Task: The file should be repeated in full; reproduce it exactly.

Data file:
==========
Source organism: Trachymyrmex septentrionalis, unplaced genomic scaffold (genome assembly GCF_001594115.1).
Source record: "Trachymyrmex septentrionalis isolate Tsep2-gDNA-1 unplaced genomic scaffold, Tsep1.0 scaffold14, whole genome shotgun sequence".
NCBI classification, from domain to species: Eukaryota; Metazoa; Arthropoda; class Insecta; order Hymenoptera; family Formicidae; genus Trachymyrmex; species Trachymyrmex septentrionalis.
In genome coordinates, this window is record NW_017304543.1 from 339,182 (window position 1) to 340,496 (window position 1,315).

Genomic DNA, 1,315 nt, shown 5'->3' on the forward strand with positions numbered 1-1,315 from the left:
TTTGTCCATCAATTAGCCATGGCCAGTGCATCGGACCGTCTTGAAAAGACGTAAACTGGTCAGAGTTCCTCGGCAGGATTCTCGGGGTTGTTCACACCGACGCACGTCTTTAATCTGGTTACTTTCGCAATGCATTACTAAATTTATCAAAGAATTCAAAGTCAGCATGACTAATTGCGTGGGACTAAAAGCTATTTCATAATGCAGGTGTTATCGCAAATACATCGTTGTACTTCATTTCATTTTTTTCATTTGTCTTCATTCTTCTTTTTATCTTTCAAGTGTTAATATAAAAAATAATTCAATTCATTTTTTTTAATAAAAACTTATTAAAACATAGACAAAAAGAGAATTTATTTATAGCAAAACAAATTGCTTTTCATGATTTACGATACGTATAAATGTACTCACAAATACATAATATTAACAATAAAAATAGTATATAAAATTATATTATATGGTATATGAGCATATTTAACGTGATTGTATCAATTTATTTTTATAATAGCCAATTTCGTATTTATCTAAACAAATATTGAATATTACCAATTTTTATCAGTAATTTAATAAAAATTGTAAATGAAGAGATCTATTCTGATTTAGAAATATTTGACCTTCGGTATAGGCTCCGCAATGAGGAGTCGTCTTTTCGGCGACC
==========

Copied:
Source organism: Trachymyrmex septentrionalis, unplaced genomic scaffold (genome assembly GCF_001594115.1).
Source record: "Trachymyrmex septentrionalis isolate Tsep2-gDNA-1 unplaced genomic scaffold, Tsep1.0 scaffold14, whole genome shotgun sequence".
NCBI classification, from domain to species: Eukaryota; Metazoa; Arthropoda; class Insecta; order Hymenoptera; family Formicidae; genus Trachymyrmex; species Trachymyrmex septentrionalis.
In genome coordinates, this window is record NW_017304543.1 from 339,182 (window position 1) to 340,496 (window position 1,315).

Genomic DNA, 1,315 nt, shown 5'->3' on the forward strand with positions numbered 1-1,315 from the left:
TTTGTCCATCAATTAGCCATGGCCAGTGCATCGGACCGTCTTGAAAAGACGTAAACTGGTCAGAGTTCCTCGGCAGGATTCTCGGGGTTGTTCACACCGACGCACGTCTTTAATCTGGTTACTTTCGCAATGCATTACTAAATTTATCAAAGAATTCAAAGTCAGCATGACTAATTGCGTGGGACTAAAAGCTATTTCATAATGCAGGTGTTATCGCAAATACATCGTTGTACTTCATTTCATTTTTTTCATTTGTCTTCATTCTTCTTTTTATCTTTCAAGTGTTAATATAAAAAATAATTCAATTCATTTTTTTTAATAAAAACTTATTAAAACATAGACAAAAAGAGAATTTATTTATAGCAAAACAAATTGCTTTTCATGATTTACGATACGTATAAATGTACTCACAAATACATAATATTAACAATAAAAATAGTATATAAAATTATATTATATGGTATATGAGCATATTTAACGTGATTGTATCAATTTATTTTTATAATAGCCAATTTCGTATTTATCTAAACAAATATTGAATATTACCAATTTTTATCAGTAATTTAATAAAAATTGTAAATGAAGAGATCTATTCTGATTTAGAAATATTTGACCTTCGGTATAGGCTCCGCAATGAGGAGTCGTCTTTTCGGCGACC